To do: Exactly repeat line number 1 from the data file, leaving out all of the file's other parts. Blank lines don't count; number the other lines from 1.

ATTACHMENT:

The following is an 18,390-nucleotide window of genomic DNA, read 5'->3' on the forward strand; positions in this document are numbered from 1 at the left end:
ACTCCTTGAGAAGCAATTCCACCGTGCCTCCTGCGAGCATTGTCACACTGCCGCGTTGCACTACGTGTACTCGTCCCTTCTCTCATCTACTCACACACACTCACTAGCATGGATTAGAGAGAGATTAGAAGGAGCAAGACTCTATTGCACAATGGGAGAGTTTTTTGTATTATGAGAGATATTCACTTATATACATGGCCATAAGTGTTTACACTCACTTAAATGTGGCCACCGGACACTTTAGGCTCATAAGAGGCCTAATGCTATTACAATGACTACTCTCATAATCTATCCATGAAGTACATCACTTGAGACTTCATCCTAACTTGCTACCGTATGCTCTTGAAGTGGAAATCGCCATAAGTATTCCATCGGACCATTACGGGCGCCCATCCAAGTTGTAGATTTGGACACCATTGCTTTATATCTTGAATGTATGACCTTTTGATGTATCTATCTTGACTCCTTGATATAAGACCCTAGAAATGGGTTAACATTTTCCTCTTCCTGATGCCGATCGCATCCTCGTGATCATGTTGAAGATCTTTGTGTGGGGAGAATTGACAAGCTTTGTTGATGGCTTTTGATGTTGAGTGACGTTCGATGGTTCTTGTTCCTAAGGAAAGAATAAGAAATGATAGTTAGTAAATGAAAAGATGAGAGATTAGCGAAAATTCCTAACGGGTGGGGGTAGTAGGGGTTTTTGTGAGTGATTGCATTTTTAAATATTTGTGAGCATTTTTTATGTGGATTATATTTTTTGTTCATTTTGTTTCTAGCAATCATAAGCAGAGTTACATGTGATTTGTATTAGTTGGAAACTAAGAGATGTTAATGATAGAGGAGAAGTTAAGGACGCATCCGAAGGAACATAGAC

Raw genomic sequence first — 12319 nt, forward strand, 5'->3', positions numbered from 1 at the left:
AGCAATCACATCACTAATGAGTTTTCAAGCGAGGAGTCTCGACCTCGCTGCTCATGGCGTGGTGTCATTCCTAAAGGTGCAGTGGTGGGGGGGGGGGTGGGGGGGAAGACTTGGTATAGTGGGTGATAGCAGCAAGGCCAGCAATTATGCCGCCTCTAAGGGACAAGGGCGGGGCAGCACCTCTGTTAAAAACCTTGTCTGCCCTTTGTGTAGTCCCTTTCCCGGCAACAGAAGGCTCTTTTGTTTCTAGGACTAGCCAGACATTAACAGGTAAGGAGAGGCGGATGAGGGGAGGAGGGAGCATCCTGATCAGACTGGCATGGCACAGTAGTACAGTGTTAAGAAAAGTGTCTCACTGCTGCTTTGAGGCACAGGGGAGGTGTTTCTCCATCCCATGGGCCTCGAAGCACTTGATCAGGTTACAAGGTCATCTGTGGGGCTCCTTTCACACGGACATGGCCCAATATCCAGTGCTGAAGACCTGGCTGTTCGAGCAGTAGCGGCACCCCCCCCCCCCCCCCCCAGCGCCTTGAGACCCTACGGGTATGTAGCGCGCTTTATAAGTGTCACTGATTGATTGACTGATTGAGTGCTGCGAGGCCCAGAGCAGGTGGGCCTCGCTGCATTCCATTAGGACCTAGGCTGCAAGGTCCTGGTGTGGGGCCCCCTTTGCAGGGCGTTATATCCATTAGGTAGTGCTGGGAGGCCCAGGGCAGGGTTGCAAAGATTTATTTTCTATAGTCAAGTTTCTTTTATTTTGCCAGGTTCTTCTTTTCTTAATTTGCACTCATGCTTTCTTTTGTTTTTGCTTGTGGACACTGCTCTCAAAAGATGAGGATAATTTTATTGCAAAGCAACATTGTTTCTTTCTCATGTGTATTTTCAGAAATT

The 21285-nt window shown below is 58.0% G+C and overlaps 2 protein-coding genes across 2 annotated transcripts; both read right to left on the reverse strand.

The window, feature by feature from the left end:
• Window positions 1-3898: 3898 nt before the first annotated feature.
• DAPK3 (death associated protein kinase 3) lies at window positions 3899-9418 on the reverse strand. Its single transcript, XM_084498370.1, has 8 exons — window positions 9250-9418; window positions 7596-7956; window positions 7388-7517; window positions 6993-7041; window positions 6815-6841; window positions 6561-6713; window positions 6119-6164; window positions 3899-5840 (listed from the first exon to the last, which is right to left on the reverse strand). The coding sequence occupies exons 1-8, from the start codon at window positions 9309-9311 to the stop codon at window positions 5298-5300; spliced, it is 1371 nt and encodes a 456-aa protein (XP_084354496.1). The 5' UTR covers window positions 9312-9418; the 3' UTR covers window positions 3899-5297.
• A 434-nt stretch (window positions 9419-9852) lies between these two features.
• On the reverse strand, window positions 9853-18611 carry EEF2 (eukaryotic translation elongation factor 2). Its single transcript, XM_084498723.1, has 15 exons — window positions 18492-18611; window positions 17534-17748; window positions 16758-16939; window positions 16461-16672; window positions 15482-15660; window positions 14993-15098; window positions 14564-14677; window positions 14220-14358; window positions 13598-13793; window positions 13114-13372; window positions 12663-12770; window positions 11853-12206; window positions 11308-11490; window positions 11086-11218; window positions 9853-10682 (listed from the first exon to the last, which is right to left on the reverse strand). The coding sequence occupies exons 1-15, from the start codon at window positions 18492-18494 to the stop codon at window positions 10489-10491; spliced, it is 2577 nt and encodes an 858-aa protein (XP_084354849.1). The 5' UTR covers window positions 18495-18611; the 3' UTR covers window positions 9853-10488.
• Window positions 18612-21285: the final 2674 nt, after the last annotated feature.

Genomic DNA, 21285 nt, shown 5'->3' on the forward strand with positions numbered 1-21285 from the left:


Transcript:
The following is an 18,390-nucleotide window of genomic DNA, read 5'->3' on the forward strand; positions in this document are numbered from 1 at the left end: